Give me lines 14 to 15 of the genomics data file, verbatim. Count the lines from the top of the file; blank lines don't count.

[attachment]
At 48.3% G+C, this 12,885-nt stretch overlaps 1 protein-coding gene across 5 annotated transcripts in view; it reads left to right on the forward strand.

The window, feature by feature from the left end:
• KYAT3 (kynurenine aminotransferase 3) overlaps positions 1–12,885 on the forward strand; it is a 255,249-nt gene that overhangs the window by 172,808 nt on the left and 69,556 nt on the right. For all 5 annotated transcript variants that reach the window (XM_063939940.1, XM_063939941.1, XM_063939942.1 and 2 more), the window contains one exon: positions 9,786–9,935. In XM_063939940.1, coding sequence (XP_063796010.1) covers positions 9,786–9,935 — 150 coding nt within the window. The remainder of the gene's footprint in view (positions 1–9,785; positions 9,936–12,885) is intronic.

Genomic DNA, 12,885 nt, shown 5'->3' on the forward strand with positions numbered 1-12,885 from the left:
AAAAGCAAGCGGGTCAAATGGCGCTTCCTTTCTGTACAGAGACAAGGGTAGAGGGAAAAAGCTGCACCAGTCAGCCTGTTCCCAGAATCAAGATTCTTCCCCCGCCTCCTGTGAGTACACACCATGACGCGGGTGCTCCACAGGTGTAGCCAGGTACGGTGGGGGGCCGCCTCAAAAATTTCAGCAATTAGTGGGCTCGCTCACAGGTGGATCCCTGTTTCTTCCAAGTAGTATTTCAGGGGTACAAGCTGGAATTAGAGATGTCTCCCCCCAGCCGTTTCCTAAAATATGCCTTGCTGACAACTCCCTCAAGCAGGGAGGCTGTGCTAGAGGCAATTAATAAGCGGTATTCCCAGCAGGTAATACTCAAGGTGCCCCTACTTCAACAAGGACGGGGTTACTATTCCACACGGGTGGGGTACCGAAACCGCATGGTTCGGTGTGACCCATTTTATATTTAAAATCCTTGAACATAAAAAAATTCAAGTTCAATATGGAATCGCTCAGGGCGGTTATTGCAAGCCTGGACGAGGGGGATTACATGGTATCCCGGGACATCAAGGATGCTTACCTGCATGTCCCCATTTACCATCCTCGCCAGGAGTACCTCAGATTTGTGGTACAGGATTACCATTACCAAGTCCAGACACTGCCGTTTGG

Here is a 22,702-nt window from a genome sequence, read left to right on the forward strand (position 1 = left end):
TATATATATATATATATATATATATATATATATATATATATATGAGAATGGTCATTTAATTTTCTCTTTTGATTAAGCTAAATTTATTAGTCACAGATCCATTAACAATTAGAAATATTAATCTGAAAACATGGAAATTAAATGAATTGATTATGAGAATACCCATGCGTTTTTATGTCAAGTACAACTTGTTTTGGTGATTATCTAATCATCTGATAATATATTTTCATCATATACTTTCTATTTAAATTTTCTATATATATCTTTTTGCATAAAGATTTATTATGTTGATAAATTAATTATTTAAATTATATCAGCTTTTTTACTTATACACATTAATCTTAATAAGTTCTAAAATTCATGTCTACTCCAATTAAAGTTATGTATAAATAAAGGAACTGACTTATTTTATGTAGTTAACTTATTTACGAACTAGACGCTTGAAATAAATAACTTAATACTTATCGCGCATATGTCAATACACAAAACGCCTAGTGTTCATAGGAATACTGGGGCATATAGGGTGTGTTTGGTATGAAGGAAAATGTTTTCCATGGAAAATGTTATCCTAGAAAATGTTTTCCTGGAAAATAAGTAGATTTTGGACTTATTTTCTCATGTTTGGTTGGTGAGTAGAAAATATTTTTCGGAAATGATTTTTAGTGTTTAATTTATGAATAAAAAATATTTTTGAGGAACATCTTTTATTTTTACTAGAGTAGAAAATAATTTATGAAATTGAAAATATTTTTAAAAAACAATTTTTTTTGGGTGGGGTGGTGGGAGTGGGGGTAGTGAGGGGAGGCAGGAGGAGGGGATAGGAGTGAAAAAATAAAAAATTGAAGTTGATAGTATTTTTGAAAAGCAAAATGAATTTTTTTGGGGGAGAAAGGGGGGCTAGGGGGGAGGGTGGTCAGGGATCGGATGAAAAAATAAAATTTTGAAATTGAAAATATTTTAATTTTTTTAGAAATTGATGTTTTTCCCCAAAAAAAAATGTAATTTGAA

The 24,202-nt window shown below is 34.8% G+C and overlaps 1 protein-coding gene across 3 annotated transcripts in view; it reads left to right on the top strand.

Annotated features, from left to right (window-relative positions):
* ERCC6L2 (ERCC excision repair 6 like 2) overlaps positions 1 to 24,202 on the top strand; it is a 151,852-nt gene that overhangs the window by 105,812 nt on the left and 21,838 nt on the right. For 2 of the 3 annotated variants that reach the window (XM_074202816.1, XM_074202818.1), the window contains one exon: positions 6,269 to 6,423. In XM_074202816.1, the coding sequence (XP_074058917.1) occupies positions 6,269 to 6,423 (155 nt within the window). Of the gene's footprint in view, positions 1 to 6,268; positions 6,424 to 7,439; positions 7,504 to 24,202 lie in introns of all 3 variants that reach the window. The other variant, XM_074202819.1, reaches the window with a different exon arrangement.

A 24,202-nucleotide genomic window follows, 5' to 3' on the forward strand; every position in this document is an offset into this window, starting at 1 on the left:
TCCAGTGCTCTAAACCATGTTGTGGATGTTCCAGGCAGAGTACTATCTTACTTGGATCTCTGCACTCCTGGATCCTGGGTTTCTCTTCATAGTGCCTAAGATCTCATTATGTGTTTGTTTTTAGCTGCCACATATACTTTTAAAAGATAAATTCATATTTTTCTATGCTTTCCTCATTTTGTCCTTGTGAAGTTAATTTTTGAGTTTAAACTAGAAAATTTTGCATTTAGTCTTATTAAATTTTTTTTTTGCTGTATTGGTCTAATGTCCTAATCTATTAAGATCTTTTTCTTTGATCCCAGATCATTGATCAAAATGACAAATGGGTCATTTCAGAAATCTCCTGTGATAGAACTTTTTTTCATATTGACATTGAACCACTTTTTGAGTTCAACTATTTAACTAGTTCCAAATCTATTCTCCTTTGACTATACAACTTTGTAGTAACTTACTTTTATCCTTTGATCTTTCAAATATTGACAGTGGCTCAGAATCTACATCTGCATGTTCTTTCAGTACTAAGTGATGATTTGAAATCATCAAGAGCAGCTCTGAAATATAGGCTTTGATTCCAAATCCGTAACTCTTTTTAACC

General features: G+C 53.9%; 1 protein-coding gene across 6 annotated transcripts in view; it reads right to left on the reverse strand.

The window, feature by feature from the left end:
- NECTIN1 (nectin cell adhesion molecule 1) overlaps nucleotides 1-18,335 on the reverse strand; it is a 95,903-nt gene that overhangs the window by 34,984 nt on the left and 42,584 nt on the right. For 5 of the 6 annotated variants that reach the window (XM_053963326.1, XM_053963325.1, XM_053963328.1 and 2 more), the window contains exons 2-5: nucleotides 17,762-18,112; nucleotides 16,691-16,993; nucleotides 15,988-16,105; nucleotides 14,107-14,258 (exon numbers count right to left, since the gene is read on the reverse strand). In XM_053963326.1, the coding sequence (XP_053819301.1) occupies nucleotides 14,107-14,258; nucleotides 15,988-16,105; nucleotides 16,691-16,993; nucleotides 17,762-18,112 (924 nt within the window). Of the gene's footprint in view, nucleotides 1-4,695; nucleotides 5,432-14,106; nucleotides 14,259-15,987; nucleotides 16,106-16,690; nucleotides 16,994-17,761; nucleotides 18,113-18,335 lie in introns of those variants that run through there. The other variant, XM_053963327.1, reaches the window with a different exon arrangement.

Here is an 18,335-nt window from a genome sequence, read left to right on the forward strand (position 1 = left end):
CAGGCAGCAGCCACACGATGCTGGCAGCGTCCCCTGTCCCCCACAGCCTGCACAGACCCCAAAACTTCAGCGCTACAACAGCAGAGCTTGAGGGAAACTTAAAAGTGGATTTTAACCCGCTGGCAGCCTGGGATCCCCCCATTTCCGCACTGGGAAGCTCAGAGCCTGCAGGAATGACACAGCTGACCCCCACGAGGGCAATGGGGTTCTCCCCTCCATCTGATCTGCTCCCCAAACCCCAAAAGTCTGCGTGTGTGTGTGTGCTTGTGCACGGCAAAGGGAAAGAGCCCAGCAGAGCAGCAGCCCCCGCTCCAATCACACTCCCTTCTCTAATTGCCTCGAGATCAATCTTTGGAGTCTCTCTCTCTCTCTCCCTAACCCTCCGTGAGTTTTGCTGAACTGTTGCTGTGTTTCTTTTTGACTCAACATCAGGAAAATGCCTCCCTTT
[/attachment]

The window, feature by feature from the left end:
- NECTIN1 (nectin cell adhesion molecule 1) overlaps nucleotides 1-18,335 on the reverse strand; it is a 95,903-nt gene that overhangs the window by 34,984 nt on the left and 42,584 nt on the right. For 5 of the 6 annotated variants that reach the window (XM_053963326.1, XM_053963325.1, XM_053963328.1 and 2 more), the window contains exons 2-5: nucleotides 17,762-18,112; nucleotides 16,691-16,993; nucleotides 15,988-16,105; nucleotides 14,107-14,258 (exon numbers count right to left, since the gene is read on the reverse strand). In XM_053963326.1, the coding sequence (XP_053819301.1) occupies nucleotides 14,107-14,258; nucleotides 15,988-16,105; nucleotides 16,691-16,993; nucleotides 17,762-18,112 (924 nt within the window). Of the gene's footprint in view, nucleotides 1-4,695; nucleotides 5,432-14,106; nucleotides 14,259-15,987; nucleotides 16,106-16,690; nucleotides 16,994-17,761; nucleotides 18,113-18,335 lie in introns of those variants that run through there. The other variant, XM_053963327.1, reaches the window with a different exon arrangement.